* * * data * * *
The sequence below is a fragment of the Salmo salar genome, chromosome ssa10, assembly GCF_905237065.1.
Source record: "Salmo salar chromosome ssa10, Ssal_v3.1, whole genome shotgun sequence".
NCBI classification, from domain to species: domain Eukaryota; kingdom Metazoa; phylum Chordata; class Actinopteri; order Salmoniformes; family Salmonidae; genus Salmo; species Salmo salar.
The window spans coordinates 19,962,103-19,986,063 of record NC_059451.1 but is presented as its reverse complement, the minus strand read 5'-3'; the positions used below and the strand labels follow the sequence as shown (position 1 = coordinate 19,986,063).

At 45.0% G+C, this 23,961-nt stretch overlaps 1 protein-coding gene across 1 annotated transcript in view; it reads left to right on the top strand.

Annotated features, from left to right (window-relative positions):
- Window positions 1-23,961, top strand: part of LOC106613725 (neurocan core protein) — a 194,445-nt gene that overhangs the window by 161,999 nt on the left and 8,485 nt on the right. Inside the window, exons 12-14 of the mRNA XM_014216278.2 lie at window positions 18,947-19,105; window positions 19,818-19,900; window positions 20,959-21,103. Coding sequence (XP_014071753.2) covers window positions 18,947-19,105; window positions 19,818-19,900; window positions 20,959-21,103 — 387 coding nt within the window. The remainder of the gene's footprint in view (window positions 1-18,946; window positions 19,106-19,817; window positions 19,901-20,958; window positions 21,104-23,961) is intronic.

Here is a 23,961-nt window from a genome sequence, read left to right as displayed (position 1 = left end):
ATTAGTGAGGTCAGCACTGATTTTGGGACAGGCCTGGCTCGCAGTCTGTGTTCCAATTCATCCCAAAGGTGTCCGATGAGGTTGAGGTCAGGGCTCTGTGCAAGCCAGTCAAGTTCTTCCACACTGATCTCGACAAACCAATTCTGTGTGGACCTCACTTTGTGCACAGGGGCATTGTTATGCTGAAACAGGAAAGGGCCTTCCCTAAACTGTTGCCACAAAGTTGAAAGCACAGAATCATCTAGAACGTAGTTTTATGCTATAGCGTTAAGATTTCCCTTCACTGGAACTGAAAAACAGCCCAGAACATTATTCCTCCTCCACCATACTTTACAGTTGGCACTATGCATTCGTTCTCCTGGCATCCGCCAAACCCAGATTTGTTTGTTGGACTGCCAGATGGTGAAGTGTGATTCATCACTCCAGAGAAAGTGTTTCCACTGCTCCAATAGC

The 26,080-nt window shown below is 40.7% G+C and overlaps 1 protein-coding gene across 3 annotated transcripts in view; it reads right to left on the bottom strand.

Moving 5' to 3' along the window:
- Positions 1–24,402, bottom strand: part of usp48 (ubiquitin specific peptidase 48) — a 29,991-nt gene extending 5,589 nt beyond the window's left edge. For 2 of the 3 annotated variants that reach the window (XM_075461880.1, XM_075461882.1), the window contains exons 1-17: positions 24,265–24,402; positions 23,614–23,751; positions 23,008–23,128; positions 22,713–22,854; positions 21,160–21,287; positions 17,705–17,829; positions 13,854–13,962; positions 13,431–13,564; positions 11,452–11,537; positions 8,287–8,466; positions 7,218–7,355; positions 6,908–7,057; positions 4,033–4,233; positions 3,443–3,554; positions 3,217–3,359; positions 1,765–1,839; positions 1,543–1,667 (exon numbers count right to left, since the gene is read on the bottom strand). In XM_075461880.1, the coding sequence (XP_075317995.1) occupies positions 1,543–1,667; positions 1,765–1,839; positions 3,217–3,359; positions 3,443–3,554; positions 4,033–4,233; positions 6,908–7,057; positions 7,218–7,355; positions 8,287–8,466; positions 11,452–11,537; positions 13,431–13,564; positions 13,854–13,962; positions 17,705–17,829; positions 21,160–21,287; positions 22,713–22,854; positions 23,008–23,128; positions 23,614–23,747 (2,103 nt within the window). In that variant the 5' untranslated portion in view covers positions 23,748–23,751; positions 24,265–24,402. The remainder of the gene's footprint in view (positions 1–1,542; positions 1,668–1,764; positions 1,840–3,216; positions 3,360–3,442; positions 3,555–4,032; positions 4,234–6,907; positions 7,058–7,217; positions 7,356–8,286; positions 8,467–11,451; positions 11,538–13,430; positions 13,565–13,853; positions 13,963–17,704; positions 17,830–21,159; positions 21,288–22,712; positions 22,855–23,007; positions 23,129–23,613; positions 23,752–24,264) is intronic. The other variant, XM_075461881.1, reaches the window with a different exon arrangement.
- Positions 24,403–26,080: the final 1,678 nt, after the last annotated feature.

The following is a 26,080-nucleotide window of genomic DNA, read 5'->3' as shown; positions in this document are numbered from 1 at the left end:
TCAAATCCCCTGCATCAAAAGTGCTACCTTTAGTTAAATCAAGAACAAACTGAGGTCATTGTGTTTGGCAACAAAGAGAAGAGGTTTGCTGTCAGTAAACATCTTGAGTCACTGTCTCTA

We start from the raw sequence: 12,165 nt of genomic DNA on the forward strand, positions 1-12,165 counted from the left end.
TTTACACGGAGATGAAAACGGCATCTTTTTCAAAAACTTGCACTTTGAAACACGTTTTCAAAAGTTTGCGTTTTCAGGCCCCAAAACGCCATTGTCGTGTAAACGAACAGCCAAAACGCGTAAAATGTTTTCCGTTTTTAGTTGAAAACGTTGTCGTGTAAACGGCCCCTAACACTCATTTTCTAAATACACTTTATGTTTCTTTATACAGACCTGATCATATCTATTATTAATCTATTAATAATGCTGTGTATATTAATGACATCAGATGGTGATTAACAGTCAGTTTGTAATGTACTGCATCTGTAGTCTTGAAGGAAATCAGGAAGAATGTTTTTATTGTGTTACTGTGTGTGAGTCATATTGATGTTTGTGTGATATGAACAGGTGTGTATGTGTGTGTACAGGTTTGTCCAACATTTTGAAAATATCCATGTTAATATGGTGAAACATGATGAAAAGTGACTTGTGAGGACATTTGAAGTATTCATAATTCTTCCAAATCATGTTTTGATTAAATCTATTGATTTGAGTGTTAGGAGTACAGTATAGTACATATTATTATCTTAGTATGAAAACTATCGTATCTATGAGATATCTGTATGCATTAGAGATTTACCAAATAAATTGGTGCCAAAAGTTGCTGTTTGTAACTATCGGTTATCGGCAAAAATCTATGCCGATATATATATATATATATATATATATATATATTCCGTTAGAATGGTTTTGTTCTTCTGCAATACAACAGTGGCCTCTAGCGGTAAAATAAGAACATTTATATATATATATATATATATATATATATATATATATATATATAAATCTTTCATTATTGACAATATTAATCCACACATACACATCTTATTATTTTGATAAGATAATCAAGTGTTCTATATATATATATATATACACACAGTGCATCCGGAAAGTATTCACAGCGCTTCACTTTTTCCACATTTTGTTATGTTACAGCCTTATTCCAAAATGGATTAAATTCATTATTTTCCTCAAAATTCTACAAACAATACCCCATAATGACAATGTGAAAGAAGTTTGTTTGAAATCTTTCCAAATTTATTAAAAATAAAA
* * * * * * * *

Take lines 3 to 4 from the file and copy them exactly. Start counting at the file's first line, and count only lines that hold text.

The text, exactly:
NCBI classification, from domain to species: domain Eukaryota; kingdom Metazoa; phylum Chordata; class Actinopteri; order Salmoniformes; family Salmonidae; genus Salmo; species Salmo salar.
The window spans coordinates 19,962,103-19,986,063 of record NC_059451.1 but is presented as its reverse complement, the minus strand read 5'-3'; the positions used below and the strand labels follow the sequence as shown (position 1 = coordinate 19,986,063).